The FDA is considering Pfizer/BioNTech’s request for its updated COVID-19 booster; California Governor Gavin Newsom rejects bill allowing supervised injection sites; a new report from the CDC shows 2019-2020 life expectancy fell in all states.
An updated booster that targets the BA.4 and BA.5 Omicron subvariants of SARS-CoV-2 is under consideration by the FDA for use in patients 12 years and older, reports Stat News. Pfizer and BioNTech applied for emergency use authorization (EUA) of their newest booster, despite not including new clinical trial data—one is expected to start this month—with this most recent application. According to a statement from Pfizer, a conditional marketing authorization application has also been submitted to the European Medicines Agency for the booster, which contains mRNA encoding both the original SARS-CoV-2 and Omicron BA.4/BA.5 spike proteins.
Driven in large part by the ongoing opioid crisis and presented as a harm reduction measure, a bill has been rejected by California Governor Gavin Newsom that would have permitted injection drug use under supervised watch, reports The New York Times. The proposed pilot program included providing clean needles and connections to treatment services. Proponents say this program had potential to save taxpayer money and thousands of lives, while detractors claim illicit drug use would be encouraged and treatment discouraged.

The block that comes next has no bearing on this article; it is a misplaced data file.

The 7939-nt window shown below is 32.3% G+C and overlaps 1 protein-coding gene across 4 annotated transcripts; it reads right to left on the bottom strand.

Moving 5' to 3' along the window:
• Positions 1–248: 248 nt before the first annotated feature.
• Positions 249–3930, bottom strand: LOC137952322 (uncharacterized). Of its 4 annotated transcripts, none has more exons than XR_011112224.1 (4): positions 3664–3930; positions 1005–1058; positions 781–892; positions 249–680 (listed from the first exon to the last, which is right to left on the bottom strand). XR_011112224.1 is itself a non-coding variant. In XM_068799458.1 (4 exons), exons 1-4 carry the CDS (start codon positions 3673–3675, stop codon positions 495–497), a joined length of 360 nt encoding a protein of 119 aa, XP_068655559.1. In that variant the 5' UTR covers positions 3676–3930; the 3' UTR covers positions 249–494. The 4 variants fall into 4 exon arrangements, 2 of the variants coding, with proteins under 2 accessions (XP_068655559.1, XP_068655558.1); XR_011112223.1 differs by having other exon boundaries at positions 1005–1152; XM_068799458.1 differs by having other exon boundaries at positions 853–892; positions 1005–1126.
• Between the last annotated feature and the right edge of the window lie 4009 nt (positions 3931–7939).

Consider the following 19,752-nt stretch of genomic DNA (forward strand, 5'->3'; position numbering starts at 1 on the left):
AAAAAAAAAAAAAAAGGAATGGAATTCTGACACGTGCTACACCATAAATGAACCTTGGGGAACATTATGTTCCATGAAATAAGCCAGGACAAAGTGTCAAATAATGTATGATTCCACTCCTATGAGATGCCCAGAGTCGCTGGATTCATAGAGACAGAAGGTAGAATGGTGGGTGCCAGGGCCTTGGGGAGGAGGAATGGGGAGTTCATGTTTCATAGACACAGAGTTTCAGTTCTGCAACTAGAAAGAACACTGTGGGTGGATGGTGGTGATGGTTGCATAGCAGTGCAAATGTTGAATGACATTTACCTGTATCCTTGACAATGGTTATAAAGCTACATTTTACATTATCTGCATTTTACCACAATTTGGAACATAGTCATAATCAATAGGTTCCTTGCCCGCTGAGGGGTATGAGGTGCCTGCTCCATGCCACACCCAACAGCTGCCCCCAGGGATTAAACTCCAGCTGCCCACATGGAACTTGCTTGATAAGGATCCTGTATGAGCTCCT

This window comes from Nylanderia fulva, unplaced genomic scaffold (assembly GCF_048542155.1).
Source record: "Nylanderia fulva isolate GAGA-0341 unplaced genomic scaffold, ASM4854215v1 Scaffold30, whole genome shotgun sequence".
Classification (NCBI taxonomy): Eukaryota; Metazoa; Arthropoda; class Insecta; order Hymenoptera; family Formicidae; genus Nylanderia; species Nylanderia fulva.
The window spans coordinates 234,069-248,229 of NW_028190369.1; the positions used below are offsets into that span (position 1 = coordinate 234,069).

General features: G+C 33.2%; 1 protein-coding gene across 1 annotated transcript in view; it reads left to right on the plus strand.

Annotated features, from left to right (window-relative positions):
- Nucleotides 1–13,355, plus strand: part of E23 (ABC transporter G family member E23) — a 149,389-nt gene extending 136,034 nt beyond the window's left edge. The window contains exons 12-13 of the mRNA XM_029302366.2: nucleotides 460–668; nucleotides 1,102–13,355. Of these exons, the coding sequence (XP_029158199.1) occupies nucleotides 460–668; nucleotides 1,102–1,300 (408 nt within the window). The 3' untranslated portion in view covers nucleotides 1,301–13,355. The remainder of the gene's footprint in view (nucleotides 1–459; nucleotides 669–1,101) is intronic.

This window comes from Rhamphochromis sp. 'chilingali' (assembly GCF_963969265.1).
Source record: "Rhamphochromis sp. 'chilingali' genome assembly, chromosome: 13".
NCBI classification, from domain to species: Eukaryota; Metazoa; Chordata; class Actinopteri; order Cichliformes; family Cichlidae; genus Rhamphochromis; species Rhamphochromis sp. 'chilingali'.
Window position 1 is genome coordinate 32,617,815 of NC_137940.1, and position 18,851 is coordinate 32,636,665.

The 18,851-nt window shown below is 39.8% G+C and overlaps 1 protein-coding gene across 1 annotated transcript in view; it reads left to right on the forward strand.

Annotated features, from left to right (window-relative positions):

According to a new report from the CDC on life expectancy in all states and Washington, DC, life expectancy dropped by 1.8 years to 77.0 years overall from 2019 to 2020. This is the last year for which complete data are available, according to ABC News, with principal reasons for the decline being COVID-19 and drug overdoses. Women had an overall life expectancy more than 5 years longer than that of men, at 79.9 vs 74.2 years, and among the states, Hawaii had the highest overall life expectancy at 80.7 years and Mississippi the lowest, at 71.9 years.